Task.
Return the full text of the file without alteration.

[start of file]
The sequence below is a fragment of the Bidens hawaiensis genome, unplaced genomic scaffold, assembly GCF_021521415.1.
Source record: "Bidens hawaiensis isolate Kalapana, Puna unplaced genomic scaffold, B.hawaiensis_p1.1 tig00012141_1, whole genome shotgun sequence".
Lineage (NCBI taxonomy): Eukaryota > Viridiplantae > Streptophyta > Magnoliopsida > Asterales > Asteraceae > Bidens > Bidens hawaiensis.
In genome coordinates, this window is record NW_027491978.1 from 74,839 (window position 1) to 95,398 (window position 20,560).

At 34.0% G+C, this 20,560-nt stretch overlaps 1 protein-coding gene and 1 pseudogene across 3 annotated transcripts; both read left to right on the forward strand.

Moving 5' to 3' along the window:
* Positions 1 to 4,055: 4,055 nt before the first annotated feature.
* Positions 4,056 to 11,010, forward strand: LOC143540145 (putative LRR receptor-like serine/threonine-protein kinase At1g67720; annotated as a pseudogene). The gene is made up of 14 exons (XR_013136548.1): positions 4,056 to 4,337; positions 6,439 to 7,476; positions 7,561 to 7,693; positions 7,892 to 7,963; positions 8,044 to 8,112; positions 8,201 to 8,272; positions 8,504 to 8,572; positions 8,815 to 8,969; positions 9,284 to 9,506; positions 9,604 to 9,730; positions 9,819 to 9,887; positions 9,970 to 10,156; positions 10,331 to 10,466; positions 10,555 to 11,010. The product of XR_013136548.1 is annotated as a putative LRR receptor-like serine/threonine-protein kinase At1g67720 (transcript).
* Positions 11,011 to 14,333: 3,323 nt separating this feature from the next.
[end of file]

The sequence below is a fragment of the Bidens hawaiensis genome, unplaced genomic scaffold, assembly GCF_021521415.1.
Source record: "Bidens hawaiensis isolate Kalapana, Puna unplaced genomic scaffold, B.hawaiensis_p1.1 tig00012141_1, whole genome shotgun sequence".
Lineage (NCBI taxonomy): Eukaryota > Viridiplantae > Streptophyta > Magnoliopsida > Asterales > Asteraceae > Bidens > Bidens hawaiensis.
In genome coordinates, this window is record NW_027491978.1 from 74,839 (window position 1) to 95,398 (window position 20,560).

At 34.0% G+C, this 20,560-nt stretch overlaps 1 protein-coding gene and 1 pseudogene across 3 annotated transcripts; both read left to right on the forward strand.

Moving 5' to 3' along the window:
* Positions 1 to 4,055: 4,055 nt before the first annotated feature.
* Positions 4,056 to 11,010, forward strand: LOC143540145 (putative LRR receptor-like serine/threonine-protein kinase At1g67720; annotated as a pseudogene). The gene is made up of 14 exons (XR_013136548.1): positions 4,056 to 4,337; positions 6,439 to 7,476; positions 7,561 to 7,693; positions 7,892 to 7,963; positions 8,044 to 8,112; positions 8,201 to 8,272; positions 8,504 to 8,572; positions 8,815 to 8,969; positions 9,284 to 9,506; positions 9,604 to 9,730; positions 9,819 to 9,887; positions 9,970 to 10,156; positions 10,331 to 10,466; positions 10,555 to 11,010. The product of XR_013136548.1 is annotated as a putative LRR receptor-like serine/threonine-protein kinase At1g67720 (transcript).
* Positions 11,011 to 14,333: 3,323 nt separating this feature from the next.